“Don’t you know people call this place the ghetto?,” my neighbor asked as she gestured emphatically to the complex around us.
“The ghetto?” I said, genuinely confused. I looked around at the white buildings, which were all well maintained with little front porches, surrounded by woods on all sides and thought, well if this is the ghetto I’m ok with that.
This place came as the answer to my prayers a few months back. After relocating from Florida to New England with my two kids in tow, we stayed with my mom while I looked for a place to live. The search took much longer than expected, as my budget was low and my needs were not. My mother and step-father were gracious enough to house us in their one bedroom place, in the small den and sun porch, for six weeks. We made it work, but man, were things tight. So when the opportunity arose to move the kids and myself into a three bedroom, townhouse, I was ecstatic! I immediately began decorating my very first solo apartment -- that’s right, this was the first time I had been without a significant other in my adult life. I found amazing deals at thrift stores and yard sales and I made this place an oasis for my children and myself, a place we could feel settled after months of unrest. I felt an abundance of love in my little home, I felt blessed.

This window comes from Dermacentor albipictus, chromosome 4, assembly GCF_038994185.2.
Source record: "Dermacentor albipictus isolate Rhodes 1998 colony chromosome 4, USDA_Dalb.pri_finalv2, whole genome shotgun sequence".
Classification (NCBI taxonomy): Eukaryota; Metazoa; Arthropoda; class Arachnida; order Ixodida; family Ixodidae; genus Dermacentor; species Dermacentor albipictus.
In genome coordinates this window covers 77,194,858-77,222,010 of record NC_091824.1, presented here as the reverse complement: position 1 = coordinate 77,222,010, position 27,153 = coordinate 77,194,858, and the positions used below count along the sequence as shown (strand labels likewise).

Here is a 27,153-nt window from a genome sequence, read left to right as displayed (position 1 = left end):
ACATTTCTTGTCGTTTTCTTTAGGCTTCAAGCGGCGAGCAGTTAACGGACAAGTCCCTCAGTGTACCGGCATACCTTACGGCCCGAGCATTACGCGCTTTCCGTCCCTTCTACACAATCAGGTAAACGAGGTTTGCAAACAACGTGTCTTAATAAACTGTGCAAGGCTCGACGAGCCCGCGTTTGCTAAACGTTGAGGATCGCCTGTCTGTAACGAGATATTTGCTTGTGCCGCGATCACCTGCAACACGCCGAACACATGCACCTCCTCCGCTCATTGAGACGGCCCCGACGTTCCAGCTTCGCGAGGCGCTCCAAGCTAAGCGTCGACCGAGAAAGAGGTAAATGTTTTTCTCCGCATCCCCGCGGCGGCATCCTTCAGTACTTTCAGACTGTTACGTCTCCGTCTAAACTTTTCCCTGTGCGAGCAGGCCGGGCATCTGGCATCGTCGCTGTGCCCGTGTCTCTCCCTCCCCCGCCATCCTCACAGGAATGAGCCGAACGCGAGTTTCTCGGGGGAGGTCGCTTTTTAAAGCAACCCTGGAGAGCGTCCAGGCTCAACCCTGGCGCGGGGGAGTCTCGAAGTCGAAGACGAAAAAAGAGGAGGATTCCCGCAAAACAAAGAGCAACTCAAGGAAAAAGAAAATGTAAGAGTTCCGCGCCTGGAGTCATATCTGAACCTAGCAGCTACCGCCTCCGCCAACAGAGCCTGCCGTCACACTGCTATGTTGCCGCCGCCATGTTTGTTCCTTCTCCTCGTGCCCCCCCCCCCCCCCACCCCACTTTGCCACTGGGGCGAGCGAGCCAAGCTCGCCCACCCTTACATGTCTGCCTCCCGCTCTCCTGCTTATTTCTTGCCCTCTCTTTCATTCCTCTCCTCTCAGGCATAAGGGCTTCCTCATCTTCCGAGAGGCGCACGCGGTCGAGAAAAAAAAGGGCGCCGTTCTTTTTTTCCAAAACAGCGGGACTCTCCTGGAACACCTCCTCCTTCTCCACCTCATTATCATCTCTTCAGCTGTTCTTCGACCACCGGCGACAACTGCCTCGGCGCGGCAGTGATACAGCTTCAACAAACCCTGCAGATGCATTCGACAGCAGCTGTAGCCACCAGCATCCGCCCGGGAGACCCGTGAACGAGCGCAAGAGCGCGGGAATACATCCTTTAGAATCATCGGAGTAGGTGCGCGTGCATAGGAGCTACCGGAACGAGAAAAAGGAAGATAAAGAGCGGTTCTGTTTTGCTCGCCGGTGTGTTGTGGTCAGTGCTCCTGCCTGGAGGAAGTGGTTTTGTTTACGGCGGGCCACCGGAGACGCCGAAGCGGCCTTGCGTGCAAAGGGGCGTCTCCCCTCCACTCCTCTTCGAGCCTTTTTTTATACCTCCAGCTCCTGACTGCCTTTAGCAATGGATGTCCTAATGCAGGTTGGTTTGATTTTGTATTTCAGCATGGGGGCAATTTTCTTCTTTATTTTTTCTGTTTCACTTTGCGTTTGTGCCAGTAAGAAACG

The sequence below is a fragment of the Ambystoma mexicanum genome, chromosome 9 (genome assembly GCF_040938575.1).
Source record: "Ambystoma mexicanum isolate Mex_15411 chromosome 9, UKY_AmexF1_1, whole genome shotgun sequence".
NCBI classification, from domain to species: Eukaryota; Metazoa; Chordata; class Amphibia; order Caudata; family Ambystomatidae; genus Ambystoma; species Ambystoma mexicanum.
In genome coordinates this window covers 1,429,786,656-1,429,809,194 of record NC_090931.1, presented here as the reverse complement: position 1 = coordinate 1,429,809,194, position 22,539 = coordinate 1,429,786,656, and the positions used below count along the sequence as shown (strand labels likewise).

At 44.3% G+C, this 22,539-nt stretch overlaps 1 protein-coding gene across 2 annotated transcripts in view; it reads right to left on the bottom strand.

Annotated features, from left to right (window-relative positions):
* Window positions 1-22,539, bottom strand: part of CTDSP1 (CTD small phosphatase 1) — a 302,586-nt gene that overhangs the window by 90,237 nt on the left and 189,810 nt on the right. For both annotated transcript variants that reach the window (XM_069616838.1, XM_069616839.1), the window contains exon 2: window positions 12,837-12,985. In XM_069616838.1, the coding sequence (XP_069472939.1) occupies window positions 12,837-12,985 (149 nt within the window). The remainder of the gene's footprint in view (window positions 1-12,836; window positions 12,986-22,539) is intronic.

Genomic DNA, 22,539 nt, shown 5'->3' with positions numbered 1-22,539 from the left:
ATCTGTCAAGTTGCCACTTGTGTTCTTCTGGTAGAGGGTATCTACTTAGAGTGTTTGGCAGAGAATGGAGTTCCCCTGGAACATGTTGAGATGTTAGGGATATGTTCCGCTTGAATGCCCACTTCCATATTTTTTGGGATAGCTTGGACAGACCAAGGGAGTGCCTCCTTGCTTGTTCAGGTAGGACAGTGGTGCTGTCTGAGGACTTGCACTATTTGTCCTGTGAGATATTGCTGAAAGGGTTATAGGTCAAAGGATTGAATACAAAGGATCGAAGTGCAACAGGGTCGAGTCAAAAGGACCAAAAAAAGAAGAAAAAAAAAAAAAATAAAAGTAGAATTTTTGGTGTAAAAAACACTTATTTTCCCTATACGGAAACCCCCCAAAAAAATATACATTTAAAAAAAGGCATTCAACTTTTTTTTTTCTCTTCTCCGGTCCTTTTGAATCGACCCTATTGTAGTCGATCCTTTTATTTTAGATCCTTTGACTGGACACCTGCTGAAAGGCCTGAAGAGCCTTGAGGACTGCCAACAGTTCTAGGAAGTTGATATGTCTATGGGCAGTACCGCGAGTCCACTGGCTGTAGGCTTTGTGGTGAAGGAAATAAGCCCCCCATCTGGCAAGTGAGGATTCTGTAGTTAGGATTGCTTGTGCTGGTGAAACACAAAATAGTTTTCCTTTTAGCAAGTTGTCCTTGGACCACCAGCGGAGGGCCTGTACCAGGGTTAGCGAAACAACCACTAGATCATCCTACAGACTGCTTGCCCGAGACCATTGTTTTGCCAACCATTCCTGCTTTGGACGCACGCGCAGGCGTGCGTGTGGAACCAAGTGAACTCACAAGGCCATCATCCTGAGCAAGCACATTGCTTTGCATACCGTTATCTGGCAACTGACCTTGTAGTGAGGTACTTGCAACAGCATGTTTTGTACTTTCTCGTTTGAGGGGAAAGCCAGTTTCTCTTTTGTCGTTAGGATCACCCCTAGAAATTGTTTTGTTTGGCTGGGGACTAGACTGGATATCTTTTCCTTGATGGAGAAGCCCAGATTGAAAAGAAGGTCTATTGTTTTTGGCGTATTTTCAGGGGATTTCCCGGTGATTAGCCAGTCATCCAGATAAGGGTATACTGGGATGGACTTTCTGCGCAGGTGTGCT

And yet, a concept was being presented that did not match my feelings of my home. The ghetto. At this point you may be thinking, “Your place sounds great! Why would anyone say that?” The primary reason is because this complex is income-restricted, which means in order to live here, you have to make under a certain amount per year. Coming off of divorce with two children under five, assistance was not a word I was afraid of. Assistance from family and friends, absolutely, assistance from the government, I’ll take it. Wasn’t that the whole point of programs like this? Allowing myself to receive in a time of need is a strong message to the universe regarding my feelings of worth.
I understand that not everyone feels this way. There are often stigmas and feelings of shame regarding government assistance; however I’ve chosen not to match that picture. Each chapter of my life has brought different joys and sorrows, and I am loving this part of my story.
Abundance is energy, living abundantly starts with choosing joy and love, filling your life with the people who make you smile and the experiences that make your heart sing. Financial abundance comes from saying yes to the universe, to allowing yourself to receive, and believing you are worthy of it. Those are the pictures I'm matching to these days!
photo: Alicia Joy Stiles